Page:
entis, Ace. Tauroenta (C. II. 4).

Names of the First, Second, and Third Declensions

19. a. Of the Second Declension are all Roman First Names (prae-
nomina) used by Caesar, and in reading the text the name should be
supplied, in the proper case form, from the abbreviation. The First
Names are Aulus, Gen. Auli (abbreviation A.), Appius (Ap.), Gaius
(abbreviation C, an old form of G.), Decimus (D.), Gnaeus (Cn.),
Lucius (L.), Marcus (M.), Publius (P.), Quintus (Q.), Servius
(Ser.), and Titus (T.).

b. The Clan Names (nomina), ending in -ius (as Ifilius, Tullius),
are of the Second Declension.

c. The Family Names or Surnames (cognomina) are partly of the
First Declension, as Galba (Servius Sulpicius Galba) ; of the Sec-
ond, as Baculus (Publius Sextius Baculus) ; and of the Third,
as Caesar (11, c), the full name being declined thus : Nam. Gaius
Iiilius Caesar, Gen. Gal lull Caesaris or Gail Iulii Caesaris (8, a),
Dat. Gaio Iulio Caesarl, Ace. Gaium Iulium Caesarem, Voc. Gal
lull Caesar (8, c), AM. Gaio Iulio Caesare.

d. The names of Gauls or Germans are generally of the Second
Declension, as Diviciacus, -l, or of the Third, as Dumnorix, Gen.
Dumnorigis; of the First Declension are Galba (II. 4, 13) and
Nasua (I. 37), as well as the Numidian names Juba, Saburra (C.
II. 38).

e. The names of Foreign Peoples are ordinarily declined in the
Plural only. A few are of the First Declension, as Belgae, -arum
(I. 1) ; the rest are of the Second Declension, as Helvetii, -orum
(I. 1), or of the Third, as Allobroges, -um (I. 6).

/. In the Accusative Plural of names of foreign peoples Caesar
sometimes has the Greek ending -as instead of -Ss ; as Allobrogas
(I. 14), Cretas (II. 7), Coriosolitas (II. 34).

FOURTH DECLENSION

20. a. Nouns of the Fourth Declension ending in -us are generally
Masculine, nouns ending in -u are Neuter; domus, manus, and Idus
(Plural) are Feminine.

b. Examples of nouns of the Fourth Declension are fructus (VI. 19)
and cornu (I. 52) :



490



Companion to Caesar



[§21



fructus (stem fructu-) m., fruit



cornu (ftem cornu-), s., horn





SINGULAR


PLURAL


SINGULAR


PLURAL


Nom


. fructus


fructus


cornil


comua


Gen.


fructus


fructuum


cornus


cornuum


Dat.


fructu!


fructibus


cornu


cornibus


Ace.


fructum


fructus


cornu


cornua


Voc.


fructus


fructus


cornu


cornua


Abl.


fructu


fructibus


cornu


cornibus



c. Domus (stem domu-), f., house, has also a stem domo- of the
Second Declension, from which are formed a Locative Singular, doml,
at home (I. 18, 20, etc.), an Ablative Singular, domo, from home,
(I. 5, 6, etc.), an Accusative Plural, domos (I. 30), and some forms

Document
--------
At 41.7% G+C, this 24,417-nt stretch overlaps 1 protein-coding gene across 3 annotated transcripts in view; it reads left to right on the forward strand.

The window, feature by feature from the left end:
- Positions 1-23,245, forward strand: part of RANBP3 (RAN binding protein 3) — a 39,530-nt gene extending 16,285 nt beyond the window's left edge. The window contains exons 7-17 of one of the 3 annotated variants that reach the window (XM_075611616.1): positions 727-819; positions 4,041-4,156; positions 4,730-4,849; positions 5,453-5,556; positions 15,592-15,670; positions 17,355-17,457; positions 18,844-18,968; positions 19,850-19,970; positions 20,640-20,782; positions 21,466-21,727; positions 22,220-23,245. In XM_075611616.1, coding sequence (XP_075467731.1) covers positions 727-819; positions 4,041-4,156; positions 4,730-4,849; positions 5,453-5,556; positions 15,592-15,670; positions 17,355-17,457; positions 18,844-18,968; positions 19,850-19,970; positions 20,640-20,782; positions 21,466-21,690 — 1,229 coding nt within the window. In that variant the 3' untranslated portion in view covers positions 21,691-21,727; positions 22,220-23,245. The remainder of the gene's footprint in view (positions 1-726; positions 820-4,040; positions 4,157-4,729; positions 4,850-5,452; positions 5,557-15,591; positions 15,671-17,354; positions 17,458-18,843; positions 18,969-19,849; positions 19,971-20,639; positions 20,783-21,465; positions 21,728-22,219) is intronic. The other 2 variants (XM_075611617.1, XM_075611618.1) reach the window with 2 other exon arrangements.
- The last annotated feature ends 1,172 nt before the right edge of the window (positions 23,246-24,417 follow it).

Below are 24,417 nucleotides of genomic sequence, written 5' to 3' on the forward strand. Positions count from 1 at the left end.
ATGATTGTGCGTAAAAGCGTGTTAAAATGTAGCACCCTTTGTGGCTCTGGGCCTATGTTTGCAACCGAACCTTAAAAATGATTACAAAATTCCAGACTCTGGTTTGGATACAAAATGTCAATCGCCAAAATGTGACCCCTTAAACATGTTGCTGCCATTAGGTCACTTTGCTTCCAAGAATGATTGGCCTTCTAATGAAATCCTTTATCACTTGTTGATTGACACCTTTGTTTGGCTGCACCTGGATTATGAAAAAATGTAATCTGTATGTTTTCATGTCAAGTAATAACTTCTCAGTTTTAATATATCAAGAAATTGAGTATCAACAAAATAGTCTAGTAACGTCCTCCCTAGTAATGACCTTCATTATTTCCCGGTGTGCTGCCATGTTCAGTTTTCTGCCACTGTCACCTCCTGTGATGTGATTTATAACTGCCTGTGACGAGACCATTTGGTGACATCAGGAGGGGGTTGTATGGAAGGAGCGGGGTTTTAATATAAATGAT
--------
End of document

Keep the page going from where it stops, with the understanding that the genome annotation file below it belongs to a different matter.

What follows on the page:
not used by Caesar.

d. Many nouns of the Fourth Declension are defective, being used
only in the Ablative Singular, as iniussu (1. 19), iussu (VII. 3), natu
(II. 13).

FIFTH DECLENSION

21. a. Nouns of the Fifth Declension end in -Ss, and are Femi-
nine except digs, day, and meridies. midday (I. 50), which are Mas-
culine ; but digs is usually Feminine when referring to a certain day
(as I. 4, 8, 30), or to time in general.

b. Examples of nouns of the Fifth Declension are :

dies (stem die-), m., day res (stem re-), f., thing



SINGULAR


PLURAL


SINGULAR


PLURAL


Nom. dies


dies


rSs


res


Gen. diei


dierum


rel


rerum


Dat. diei


< lie bus


rel


rebus


^Icc. diem


dies


rem


res


Voc. dies


dies


res


r5s


Abl. dig


diebus


rS


rebus



c. In the Genitive and Dative Singular -61 becomes -el when a
consonant precedes, as in rel (I. 21) ; so spei (VII. 63, C. II. 5).

ADJECTIVES



22. a. In Adjectives of the First and Second Declensions the Mas-
culine is declined like lfig&tus (6, a), puer (7, a), or ager (7, a), the
Feminine like via (3), and the Neuter like bellum (6, a).

h. Declined like 16gatus, via, bellum, are many Adjectives, as
bonus, bona, bonum, good :



§23]



Essentials of Latin Grammar



491



SINGULAR

Masculine Feminine Neuter

Nom. bonus bona bonum

Gen. boni bonae boni

Dat. bono bonae bono

Ace. bonum bonam bonum

Voc. bone bona bonum

Abl. bono bona bono





PLURAL




Masculine


Feminine


Neuter


boni


bonae


bona


bonorum


bonSrum


bonorum


bonis


bonis


bonis


bonos


bonas


bona


boni


bonae


bona


bonis


bonis


bonis



c. Distributive adjectives are declined like bonus except that in the
Genitive Plural they have -um instead of -orum, as quadragenum
(IV. 17).,

d. A few Adjectives are declined like puer, via, bellum, as miser,
misera, miserum, wretched (I. 32) :







SINGULAR






Masculine


Feminine


Neuter


Nom


. miser


misera


miserum


Gen.


miseri


miserae


miseri


Dat.


misero


miserae


misero


Ace.


miserum


miseram


miserum


Voc.


miser


misera


miserum


Abl.


misero


misera


misero



PLURAL

Masculine Feminine Neuter

miseri miserae misera

miserorum miserarum miserorum

miseris miseris miseris

miseros miseras misera

miseri miserae misera

miseris miseris miseris



e. Like miser are declined asper (V. 45), liber (I. 44), and tener
(11.17).

/. Declined like ager, via, bellum, are most adjectives in -er, as
aeger, aegra, aegrum, sick (V. 40), integer (III. 4), etc. :



SINGULAR
Masculine Feminine Neuter



Nom.


aeger


aegra


aegrum


Gen.


aegri


aegrae


aegri


Dat.


aegro


aegrae


aegro


Ace.


aegrum


aegram


aegrum


Voc.


aeger


aegra


aegrum


Abl.


aegro


aegrS


aegro



PLURAL

Masculine Feminine Neuter

aegri aegrae aegra

aegrorum aegrarum aegrorum

aegris aegris aegris

aegros aegras aegra

aegri aegrae aegra

aegris aegris aegris



23. a. Six Adjectives in -us (unus, one ; solus, alone : totu3, whole ;
alius, other; ullus, any; nullus, none) and three in -er (alter, the
other; uter, which (of two) f and neuter, neither), have -lus (or -ius)
in the Genitive and -I in the Dative Singular of all genders, and lack



Online LibraryJulius CaesarC. Iulii Caesaris Commentarii rerum gestarum. Caesar's Commentaries: the Gallic war, books I-Iv, with selections from books V-VII and from the civil war; → online text (page 41 of 73)